My time at Yandara 200hr YTT

This yoga training was an amazing gift.  Here are some of my highlights of my impression of Yandara and an international intensive teacher training:

  • Being around 'like' people. It was great to spend two weeks with an amazing group of ladies (the October group happened to be all gals) with similar interests. We were able to connect really quickly and have some deep conversations as well as a lot of fun.
  • Peace and quiet.  Between learning to meditate, silent breakfasts, and being disconnected from technology and "city" noises, Yandara is a great place to contemplate.  Reflecting back about a month out of my training, its amazing how much mental energy we put towards pointless things daily. When I came to this training I was looking to learn yoga and relax a bit, but it was really so much more than that. I would 100% recommend this program to someone even if they have no plans on teaching yoga: everyone needs to take a moment away from it all for a change in perspective.
  • Yoga!  Yandara isn't focused on a certain style of yoga.  There are elements of iyengar, and it does emphasizes a vinyasa practice (which most were interested in eaching).  Instead the emphasis in this training is how to teach yoga and teaching it safely. They take you through adjustments of poses, and cuing. Between the yoga classes, teaching and receiving adjusments it allows you to "feel" the poses. I'm a bit obsessed with progressing my arm balances and inversions, and we did have some time to play with these. 
  • A balance in spirituality.  I had always been a 'yoga for exercise' kind of girl.  I am still very new to seeing yoga as more than just the physical practice.  I did find this program had a very balanced approach to the spiritual aspects; it wasn't "too out there" so to speak. During the philosphy/ spiritual training hours, we focused on self-discovery and yoga philophy (chakras, 8 limbs, etc.).  I think this is truly what makes Yandara very unique, because I'm not sure other trainings build in working towards personal growth.  It may seem unecessary, but I think that "magic" and connection you feel in some yoga classes is because that teacher has a level of self understanding and connection. This is always a journey but Yandara will help you to get the ball rolling.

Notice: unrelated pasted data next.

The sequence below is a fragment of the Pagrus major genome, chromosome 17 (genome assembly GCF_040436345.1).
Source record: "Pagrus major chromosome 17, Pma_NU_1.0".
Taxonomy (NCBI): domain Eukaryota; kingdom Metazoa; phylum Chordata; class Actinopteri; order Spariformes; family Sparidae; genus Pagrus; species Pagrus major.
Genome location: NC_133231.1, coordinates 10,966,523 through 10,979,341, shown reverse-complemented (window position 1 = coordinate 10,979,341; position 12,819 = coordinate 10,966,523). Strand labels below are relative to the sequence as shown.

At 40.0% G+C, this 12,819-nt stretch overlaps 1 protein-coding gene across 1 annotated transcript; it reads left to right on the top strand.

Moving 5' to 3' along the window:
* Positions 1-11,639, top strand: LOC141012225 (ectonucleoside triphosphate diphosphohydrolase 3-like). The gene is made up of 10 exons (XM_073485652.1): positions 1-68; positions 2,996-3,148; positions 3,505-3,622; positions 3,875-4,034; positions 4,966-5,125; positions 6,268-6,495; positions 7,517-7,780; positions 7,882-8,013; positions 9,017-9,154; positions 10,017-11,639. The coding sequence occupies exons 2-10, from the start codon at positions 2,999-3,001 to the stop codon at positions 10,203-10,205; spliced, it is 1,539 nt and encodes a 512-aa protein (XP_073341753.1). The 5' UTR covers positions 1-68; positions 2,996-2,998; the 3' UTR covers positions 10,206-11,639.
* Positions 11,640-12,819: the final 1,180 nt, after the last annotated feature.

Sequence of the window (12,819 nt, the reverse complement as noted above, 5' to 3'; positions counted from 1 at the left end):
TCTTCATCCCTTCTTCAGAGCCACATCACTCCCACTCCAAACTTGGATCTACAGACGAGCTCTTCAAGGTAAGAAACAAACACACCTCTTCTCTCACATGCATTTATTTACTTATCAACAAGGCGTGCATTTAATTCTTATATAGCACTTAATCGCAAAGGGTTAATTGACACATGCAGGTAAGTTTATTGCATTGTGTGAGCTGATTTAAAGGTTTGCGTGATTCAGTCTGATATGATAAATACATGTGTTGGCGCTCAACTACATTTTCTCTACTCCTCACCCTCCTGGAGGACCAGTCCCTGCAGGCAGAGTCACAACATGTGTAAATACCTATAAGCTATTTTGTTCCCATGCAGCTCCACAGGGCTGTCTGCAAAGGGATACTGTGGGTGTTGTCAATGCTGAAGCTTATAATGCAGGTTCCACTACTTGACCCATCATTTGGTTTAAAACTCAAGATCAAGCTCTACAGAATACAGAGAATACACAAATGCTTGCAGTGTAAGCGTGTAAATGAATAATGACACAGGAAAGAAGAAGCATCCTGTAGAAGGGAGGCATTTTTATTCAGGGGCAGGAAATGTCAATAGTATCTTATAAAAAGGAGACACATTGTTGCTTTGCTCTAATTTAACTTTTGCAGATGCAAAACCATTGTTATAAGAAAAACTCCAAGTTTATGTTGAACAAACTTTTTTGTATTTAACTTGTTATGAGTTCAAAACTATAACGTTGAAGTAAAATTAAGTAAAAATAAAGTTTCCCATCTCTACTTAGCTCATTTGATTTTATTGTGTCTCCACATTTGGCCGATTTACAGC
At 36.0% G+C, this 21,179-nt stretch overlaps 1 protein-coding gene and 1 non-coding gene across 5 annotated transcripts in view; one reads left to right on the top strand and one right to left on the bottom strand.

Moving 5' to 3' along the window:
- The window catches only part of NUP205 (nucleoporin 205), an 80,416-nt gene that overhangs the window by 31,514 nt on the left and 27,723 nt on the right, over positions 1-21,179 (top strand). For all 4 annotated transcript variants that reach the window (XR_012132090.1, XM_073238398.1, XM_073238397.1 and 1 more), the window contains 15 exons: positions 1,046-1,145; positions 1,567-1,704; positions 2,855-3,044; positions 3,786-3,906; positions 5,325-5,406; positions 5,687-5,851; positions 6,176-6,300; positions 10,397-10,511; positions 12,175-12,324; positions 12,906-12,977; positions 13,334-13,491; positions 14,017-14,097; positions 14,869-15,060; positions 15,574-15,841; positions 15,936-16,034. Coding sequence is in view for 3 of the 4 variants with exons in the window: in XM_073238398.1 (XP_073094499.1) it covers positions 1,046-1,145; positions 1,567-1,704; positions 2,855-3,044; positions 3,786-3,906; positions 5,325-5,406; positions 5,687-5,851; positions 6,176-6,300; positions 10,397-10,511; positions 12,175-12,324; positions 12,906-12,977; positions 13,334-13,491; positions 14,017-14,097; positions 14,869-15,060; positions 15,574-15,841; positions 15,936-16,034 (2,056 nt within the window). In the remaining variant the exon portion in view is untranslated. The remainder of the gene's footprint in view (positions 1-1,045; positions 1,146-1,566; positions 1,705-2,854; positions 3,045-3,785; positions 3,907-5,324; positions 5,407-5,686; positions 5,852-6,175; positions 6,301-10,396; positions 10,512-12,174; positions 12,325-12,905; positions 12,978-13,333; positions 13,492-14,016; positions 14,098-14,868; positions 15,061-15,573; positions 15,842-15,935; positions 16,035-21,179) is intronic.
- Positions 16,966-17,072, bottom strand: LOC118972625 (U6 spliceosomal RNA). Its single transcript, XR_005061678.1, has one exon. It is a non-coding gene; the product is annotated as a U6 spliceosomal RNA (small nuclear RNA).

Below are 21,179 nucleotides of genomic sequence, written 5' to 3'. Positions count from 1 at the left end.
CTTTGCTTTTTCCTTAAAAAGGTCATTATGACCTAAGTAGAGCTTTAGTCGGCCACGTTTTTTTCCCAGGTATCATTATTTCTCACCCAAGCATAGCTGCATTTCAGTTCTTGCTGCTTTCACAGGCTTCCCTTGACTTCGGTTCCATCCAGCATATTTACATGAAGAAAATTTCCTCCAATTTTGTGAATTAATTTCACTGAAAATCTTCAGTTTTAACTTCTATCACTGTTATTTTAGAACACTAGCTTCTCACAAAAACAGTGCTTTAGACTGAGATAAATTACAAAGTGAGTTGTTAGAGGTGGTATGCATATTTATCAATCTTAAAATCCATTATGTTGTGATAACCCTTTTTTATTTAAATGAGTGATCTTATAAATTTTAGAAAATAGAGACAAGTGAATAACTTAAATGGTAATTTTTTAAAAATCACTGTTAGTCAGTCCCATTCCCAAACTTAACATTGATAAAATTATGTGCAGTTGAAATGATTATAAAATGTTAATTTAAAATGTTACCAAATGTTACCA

The downfall of an intensive training is there is so much to learn in so little time.  I must admit, I wished I had some more time to go through the poses and practice teach. I didn't feel like I was leaving there ready to teach right away. But, I had been warned by multiple teachers before I left that 200 hr is only the start of the journey to learning and teaching yoga.  Another part of it is confidence level, I am working on my desire to always "get it perfect", which became very apparent in some of my teaching sessions. However, with all that said there were some sessions where our discussions would go overtime, cutting into our practice teach sessions. This was a shame given how much we had to learn.  It would be very helpful if you are attending an intensive session to attend yoga regularly (5 times a week) before you go, and have some experience teaching another modality. 

If you are looking into Yandara training and have any more specific questions about it, please feel free to ask me! 

Light and love xo. 


My experience in a 16 Day YTT training: Preparing for your YTT

I kind of fell off the "blogosphere" once September hit!  September and October were such a blur, and it just seemed like one thing or another took priority over recipe developing and writing.  One thing that was taking up my time was preparing for my trip to Baja for my yoga teacher training. It was such an AMAZING adventure, and I wanted to take some time to share some of my experiences. I'll be writing a couple posts about it, and today's is going to focus more on pre-training. Hopefully YTT hopefuls will find this useful!